Here’s How Viral Video Culture Is Hijacking Serious Issues

Please stick to cat videos if you can’t make anything original.

Drunk Girl In Public

It’s just disgusting how people hungry for viral fame on the Internet are trivializing serious issues like sexual assault and racial profiling.

A video purportedly showing men attempting to take advantage of an intoxicated woman was a hoax, new reports are suggesting.

The so-called social experiment’s YouTube video quickly went viral this week, drawing criticism from people who thought the reactions from men were disgusting.

But it was fake – all of it, apparently.

One of the men, Josh Blaine, told the Huffington Post he felt he was tricked into looking like “some sexual predator.”

"A couple people asked me if I'd be part of their video, if I wouldn't mind 'acting out a little skit,” he said. "They told me I needed to pretend to pick up this drunk girl and try to take her home, and that it would be really funny."

As shocking as the details of the fake experiment may sound, the video is a huge blow to the debate surrounding sexual harassment on the streets.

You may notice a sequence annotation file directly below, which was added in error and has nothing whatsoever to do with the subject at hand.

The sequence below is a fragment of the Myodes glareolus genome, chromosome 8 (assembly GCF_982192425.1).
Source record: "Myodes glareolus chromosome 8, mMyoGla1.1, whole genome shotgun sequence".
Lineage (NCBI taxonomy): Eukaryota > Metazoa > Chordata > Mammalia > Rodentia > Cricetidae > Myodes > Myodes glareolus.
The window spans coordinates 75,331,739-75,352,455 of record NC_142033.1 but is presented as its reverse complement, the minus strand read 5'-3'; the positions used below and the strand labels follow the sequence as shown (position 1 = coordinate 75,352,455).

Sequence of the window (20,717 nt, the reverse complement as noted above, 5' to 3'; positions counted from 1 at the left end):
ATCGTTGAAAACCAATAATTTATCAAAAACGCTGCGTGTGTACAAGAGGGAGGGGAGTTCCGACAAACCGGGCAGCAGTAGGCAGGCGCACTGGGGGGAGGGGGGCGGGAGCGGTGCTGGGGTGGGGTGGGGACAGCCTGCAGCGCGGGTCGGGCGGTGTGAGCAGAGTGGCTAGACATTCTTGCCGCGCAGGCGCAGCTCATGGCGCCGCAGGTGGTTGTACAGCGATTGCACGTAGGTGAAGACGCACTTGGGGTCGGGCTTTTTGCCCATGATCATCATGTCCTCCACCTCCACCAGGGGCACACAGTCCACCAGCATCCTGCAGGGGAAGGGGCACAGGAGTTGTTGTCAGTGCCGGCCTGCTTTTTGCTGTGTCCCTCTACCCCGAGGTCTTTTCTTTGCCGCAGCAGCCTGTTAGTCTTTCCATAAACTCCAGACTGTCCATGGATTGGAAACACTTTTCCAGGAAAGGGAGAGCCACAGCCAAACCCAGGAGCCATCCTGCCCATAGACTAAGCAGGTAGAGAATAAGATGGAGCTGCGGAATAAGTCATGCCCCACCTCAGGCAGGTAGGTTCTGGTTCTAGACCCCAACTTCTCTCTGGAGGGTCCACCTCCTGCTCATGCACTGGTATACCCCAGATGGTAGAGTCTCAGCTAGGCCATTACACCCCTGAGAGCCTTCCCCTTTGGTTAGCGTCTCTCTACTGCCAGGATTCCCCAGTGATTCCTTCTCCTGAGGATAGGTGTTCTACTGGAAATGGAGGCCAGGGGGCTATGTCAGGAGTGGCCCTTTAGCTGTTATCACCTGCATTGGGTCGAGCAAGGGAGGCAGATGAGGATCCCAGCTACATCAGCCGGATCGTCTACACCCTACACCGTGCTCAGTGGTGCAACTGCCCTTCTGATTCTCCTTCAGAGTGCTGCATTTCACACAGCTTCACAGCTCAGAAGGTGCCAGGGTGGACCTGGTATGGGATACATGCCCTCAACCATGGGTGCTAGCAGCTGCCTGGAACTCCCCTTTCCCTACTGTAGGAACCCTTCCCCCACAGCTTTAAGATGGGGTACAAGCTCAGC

As if the Internet wasn’t already a sorry state of affairs – a place where people spend hours Photoshopping Kim Kardashian’s butt and Beyonce can't post a selfie without (poorly) retouching it first – such viral hoaxes can potentially hijack important social issues that need to be tackled.

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Another case in point is the NYPD racial profiling experiment from last month.

TrueStoryASA created a viral video allegedly exposing a racial profiling against Muslims incident in New York City. It showed a police officer frisked the actors 20 minutes after they changed from casual clothing into traditional Arab dress.

The clip, since it shed light on a rather sensitive issue, quickly went viral and started a debate on how certain races and ethnicities are treated by law-enforcement officials – especially NYPD.

However, much to the dismay of many, the creators revealed a few days later that their “social experiment” was staged.

Comedians Sheikh Akbar and Adam Saleh posted an apology video on Oct. 21 and acknowledged the video was in fact a dramatization meant to “bring awareness” to racial profiling and maybe it did – in a way. However, there are also equal chances that people might not pay attention to actual incidents in future.

While such viral hoaxes can help bring an issue to light, they could also be counterproductive.

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